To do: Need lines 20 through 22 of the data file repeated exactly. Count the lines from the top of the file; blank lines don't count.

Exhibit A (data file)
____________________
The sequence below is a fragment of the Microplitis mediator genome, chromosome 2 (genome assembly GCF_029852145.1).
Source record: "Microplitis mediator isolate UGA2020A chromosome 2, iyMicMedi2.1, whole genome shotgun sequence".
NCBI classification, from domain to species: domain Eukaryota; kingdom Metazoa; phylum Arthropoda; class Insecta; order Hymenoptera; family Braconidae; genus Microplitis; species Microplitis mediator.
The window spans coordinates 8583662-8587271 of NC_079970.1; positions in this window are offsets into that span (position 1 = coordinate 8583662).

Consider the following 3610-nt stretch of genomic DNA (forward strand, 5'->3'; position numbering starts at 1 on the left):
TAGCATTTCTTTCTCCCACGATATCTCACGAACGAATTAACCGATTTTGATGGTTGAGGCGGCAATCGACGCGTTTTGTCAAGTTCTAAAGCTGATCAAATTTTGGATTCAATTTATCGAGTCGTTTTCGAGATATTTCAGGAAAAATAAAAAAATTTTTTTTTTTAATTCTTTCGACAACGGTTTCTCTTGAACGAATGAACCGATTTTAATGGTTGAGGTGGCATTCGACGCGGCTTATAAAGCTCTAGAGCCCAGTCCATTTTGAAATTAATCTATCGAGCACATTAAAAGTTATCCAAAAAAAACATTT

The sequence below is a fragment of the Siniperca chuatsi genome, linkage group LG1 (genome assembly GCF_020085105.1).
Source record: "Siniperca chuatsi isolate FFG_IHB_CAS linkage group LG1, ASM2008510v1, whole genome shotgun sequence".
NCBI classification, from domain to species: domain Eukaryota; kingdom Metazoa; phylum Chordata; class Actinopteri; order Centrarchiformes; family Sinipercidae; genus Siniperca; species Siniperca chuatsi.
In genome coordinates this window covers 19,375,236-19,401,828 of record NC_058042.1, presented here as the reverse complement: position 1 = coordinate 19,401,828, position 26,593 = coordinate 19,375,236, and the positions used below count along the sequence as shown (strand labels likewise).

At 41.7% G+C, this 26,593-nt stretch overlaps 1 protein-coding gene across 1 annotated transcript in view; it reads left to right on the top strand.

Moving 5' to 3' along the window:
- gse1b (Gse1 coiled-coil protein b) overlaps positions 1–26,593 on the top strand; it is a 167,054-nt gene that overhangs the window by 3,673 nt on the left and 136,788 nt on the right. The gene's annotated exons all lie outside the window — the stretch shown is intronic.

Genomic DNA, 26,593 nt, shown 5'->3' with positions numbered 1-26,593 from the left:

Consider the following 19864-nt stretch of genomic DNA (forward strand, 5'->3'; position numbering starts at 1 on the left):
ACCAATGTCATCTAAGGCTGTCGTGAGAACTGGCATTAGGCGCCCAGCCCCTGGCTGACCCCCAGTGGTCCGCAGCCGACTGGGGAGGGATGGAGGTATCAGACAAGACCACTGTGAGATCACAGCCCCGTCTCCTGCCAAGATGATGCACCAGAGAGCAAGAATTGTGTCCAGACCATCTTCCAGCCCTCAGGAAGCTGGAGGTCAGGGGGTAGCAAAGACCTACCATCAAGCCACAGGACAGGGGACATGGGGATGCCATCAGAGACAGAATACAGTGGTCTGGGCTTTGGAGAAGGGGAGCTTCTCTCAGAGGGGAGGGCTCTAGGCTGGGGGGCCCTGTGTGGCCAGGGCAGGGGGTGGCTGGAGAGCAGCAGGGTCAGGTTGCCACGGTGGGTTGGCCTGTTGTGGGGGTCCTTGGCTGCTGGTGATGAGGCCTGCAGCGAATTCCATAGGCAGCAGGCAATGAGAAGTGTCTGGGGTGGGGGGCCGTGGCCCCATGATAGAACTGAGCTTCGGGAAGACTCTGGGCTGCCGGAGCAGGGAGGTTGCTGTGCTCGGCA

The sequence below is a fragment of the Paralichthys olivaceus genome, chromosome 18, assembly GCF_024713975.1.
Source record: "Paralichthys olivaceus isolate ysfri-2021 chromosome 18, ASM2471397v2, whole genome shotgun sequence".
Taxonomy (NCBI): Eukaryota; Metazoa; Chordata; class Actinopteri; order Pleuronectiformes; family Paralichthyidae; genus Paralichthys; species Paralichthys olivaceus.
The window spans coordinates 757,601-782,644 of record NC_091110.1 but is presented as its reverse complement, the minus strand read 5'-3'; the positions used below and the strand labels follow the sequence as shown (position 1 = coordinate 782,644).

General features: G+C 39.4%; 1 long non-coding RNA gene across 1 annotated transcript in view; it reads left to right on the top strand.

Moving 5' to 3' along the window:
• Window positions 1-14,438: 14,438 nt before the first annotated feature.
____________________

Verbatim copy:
The window spans coordinates 757,601-782,644 of record NC_091110.1 but is presented as its reverse complement, the minus strand read 5'-3'; the positions used below and the strand labels follow the sequence as shown (position 1 = coordinate 782,644).

General features: G+C 39.4%; 1 long non-coding RNA gene across 1 annotated transcript in view; it reads left to right on the top strand.

Moving 5' to 3' along the window: